In the swing state of Florida, a gun rights group formally requested on Monday for the Supreme Court to take up a case involving the Second Amendment and the constitutional right to open carry — and if they rule in their favor, gun-control snowflakes will be furious.
According to Sunshine State News, Florida Carry filed an appeal with the nation’s highest court in the matter of Dale Norman v. Florida, a case which raises issues about the constitutionality of open carry and whether an individual can be charged if a legally-concealed firearm is accidentally brandished.
Normal was arrested in Fort Pierce back 2012 when his clothing did not conceal his firearm, apparently by accident. An individual informed the police and he was arrested, eventually being convicted of a second-degree misdemeanor.
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The case went all the way to the Florida Supreme Court, where WLRN-FM says the court ruled 4-2 against Norman. In court filings obtained by Breitbart News, the ruling said that the Second Amendment “does not guarantee a right openly to carry a firearm in public” and upheld Norman’s conviction.
However, in his dissent, Florida Supreme Court Justice Charles Canady noted that the two most significant recent cases regarding Second Amendment constitutional law — District of Columbia v. Heller, which established that the Second Amendment established the right to individual firearm ownership, and McDonald v. City of Chicago, which established that due process clause of the 14th Amendment applied to gun ownership — meant that the court’s ruling was erroneous.
“Three elements of the Supreme Court’s reasoning in District of Columbia v. Heller … illuminate the constitutional question here,” Canady’s dissent read. “The third element establishes that the Second Amendment right is a right to openly carry firearms.”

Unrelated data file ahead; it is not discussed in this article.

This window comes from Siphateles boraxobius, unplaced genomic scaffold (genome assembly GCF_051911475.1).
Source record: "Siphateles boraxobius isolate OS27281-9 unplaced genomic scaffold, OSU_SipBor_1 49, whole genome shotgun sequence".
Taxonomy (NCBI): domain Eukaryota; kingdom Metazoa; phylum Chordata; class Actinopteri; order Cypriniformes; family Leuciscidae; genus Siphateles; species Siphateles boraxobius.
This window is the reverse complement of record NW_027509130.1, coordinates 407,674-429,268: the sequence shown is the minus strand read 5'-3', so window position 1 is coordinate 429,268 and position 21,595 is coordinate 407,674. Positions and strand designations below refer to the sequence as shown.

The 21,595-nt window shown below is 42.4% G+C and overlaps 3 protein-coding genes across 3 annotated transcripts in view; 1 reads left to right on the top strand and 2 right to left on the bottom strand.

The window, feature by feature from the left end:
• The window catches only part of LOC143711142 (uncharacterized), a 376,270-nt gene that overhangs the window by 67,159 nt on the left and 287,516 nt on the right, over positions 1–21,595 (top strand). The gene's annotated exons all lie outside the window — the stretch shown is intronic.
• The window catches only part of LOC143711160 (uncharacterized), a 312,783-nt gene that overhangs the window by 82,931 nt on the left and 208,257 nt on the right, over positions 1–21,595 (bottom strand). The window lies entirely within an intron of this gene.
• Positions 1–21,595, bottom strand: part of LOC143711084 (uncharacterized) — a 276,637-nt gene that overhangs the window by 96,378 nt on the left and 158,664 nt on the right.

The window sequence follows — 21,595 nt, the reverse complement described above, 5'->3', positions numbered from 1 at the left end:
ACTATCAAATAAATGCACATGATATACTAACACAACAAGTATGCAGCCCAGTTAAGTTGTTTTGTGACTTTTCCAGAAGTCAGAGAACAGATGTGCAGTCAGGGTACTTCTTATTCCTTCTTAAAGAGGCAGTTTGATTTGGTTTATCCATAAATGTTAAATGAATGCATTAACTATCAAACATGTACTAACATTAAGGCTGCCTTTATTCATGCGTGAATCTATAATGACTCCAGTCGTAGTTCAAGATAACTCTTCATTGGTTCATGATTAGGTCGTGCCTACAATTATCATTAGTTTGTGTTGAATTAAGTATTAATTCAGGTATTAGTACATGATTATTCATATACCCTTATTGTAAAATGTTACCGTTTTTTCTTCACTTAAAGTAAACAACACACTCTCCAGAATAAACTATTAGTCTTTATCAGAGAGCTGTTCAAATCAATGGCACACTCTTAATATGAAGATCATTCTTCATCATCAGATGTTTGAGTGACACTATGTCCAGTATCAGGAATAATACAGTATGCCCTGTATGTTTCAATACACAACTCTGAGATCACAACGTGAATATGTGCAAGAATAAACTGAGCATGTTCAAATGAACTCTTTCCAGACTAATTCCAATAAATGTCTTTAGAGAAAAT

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The first element was the already-established right to bear arms outside of the home. The second, surprisingly, was Heller’s notion that “the majority of the 19th-century courts to consider the question held that prohibitions on carrying concealed weapons were lawful under the Second Amendment or state analogues.”
Finally, this meant that in the light of other litigation involving the Second Amendment, case law “point(s) strongly to the conclusion that the constitutional right is best understood historically as a specific right to carry arms openly.”
Now, Florida Carry — which is funding Dale Norman’s defense — has filed a petition for a writ of certiorari to the Supreme Court. If four justices decide to pick up the case, the constitutionality of open carry could be on the docket.
“The issue is whether a prohibition on peaceably and openly carrying a lawfully-owned handgun infringes on ‘the right of the people to . . . bear arms’ protected by the Second Amendment to the United States Constitution,” Florida Carry’s petition to the Supreme Court reads.
“That issue also involves the extent to which a restriction on a constitutional right may be upheld, under a proper standard of review, on the basis of a post hoc argument of counsel with no foundation in the legislative or factual record.”
It’s worth pointing out that getting a writ of certiorari may be difficult. Just recently, the court declined to hear a case involving the concealed carry rights of a California man who was denied a license under the restrictive rules of both the state and San Diego County.
However, if it does go to court, this could mean a major victory for the Second Amendment — and a huge defeat for gun-grabbing snowflakes.
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